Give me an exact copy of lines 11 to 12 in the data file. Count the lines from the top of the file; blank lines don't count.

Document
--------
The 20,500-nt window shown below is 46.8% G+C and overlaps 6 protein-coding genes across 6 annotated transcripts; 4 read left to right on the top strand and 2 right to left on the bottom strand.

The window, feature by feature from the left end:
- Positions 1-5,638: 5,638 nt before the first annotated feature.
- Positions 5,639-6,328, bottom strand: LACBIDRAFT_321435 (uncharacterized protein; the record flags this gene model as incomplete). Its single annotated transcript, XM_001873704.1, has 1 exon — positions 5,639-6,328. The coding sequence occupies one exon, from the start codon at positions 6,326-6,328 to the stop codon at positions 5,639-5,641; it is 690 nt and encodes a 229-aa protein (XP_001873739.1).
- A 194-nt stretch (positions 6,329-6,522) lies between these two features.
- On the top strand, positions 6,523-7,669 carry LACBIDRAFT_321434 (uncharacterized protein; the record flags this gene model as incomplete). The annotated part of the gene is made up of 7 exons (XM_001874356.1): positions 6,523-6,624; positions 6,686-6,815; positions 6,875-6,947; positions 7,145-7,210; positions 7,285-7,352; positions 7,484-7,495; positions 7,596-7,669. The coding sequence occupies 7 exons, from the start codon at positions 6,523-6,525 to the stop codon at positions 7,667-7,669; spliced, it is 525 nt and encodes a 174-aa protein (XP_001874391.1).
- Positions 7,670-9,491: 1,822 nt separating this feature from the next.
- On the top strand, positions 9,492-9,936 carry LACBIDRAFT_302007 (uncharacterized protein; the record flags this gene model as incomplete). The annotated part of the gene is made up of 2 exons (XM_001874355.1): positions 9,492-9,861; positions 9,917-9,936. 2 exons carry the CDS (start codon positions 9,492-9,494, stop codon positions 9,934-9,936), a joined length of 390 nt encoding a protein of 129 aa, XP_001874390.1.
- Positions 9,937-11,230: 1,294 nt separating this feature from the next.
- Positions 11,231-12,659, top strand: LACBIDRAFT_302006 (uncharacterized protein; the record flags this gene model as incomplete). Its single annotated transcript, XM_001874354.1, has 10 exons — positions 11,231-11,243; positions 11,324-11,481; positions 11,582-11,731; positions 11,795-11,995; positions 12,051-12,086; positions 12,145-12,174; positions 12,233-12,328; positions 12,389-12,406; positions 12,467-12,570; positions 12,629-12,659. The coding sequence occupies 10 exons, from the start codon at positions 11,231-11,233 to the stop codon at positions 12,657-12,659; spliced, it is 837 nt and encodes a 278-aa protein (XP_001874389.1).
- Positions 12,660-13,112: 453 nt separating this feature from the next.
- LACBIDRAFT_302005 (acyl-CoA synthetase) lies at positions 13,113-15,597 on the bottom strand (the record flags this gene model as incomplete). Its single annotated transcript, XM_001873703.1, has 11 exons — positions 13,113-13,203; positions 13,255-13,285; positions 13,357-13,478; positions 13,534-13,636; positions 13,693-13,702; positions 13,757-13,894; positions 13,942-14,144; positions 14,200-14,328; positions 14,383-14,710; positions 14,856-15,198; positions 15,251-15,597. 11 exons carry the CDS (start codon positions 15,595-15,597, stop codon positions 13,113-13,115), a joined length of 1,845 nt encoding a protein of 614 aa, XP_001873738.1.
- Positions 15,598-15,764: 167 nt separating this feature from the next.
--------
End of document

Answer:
- Positions 12,660-13,112: 453 nt separating this feature from the next.
- LACBIDRAFT_302005 (acyl-CoA synthetase) lies at positions 13,113-15,597 on the bottom strand (the record flags this gene model as incomplete). Its single annotated transcript, XM_001873703.1, has 11 exons — positions 13,113-13,203; positions 13,255-13,285; positions 13,357-13,478; positions 13,534-13,636; positions 13,693-13,702; positions 13,757-13,894; positions 13,942-14,144; positions 14,200-14,328; positions 14,383-14,710; positions 14,856-15,198; positions 15,251-15,597. 11 exons carry the CDS (start codon positions 15,595-15,597, stop codon positions 13,113-13,115), a joined length of 1,845 nt encoding a protein of 614 aa, XP_001873738.1.